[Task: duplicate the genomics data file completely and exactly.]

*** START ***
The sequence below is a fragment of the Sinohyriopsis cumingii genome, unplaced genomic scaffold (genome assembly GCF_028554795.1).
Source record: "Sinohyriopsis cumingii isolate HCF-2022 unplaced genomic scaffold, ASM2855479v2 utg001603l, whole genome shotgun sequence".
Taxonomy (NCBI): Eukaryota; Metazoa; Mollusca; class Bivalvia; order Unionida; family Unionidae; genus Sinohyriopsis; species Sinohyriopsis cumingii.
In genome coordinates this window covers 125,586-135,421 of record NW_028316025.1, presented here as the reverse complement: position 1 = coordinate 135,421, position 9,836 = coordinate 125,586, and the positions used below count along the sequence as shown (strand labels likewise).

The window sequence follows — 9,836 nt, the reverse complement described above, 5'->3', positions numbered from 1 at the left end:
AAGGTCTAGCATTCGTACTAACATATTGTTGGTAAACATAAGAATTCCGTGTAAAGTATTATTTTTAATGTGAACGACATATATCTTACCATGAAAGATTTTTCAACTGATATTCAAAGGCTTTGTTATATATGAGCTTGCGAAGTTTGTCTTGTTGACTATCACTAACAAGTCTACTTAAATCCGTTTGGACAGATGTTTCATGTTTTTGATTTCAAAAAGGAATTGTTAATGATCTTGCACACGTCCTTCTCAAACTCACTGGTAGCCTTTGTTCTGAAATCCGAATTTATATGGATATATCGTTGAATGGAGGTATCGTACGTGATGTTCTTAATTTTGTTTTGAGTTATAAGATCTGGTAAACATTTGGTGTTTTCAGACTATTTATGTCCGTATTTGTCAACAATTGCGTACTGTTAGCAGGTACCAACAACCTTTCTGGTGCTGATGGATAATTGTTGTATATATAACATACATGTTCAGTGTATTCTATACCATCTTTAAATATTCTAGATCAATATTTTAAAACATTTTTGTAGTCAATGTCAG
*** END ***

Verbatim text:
The sequence below is a fragment of the Sinohyriopsis cumingii genome, unplaced genomic scaffold (genome assembly GCF_028554795.1).
Source record: "Sinohyriopsis cumingii isolate HCF-2022 unplaced genomic scaffold, ASM2855479v2 utg001603l, whole genome shotgun sequence".
Taxonomy (NCBI): Eukaryota; Metazoa; Mollusca; class Bivalvia; order Unionida; family Unionidae; genus Sinohyriopsis; species Sinohyriopsis cumingii.
In genome coordinates this window covers 125,586-135,421 of record NW_028316025.1, presented here as the reverse complement: position 1 = coordinate 135,421, position 9,836 = coordinate 125,586, and the positions used below count along the sequence as shown (strand labels likewise).

The window sequence follows — 9,836 nt, the reverse complement described above, 5'->3', positions numbered from 1 at the left end:
AAGGTCTAGCATTCGTACTAACATATTGTTGGTAAACATAAGAATTCCGTGTAAAGTATTATTTTTAATGTGAACGACATATATCTTACCATGAAAGATTTTTCAACTGATATTCAAAGGCTTTGTTATATATGAGCTTGCGAAGTTTGTCTTGTTGACTATCACTAACAAGTCTACTTAAATCCGTTTGGACAGATGTTTCATGTTTTTGATTTCAAAAAGGAATTGTTAATGATCTTGCACACGTCCTTCTCAAACTCACTGGTAGCCTTTGTTCTGAAATCCGAATTTATATGGATATATCGTTGAATGGAGGTATCGTACGTGATGTTCTTAATTTTGTTTTGAGTTATAAGATCTGGTAAACATTTGGTGTTTTCAGACTATTTATGTCCGTATTTGTCAACAATTGCGTACTGTTAGCAGGTACCAACAACCTTTCTGGTGCTGATGGATAATTGTTGTATATATAACATACATGTTCAGTGTATTCTATACCATCTTTAAATATTCTAGATCAATATTTTAAAACATTTTTGTAGTCAATGTCAG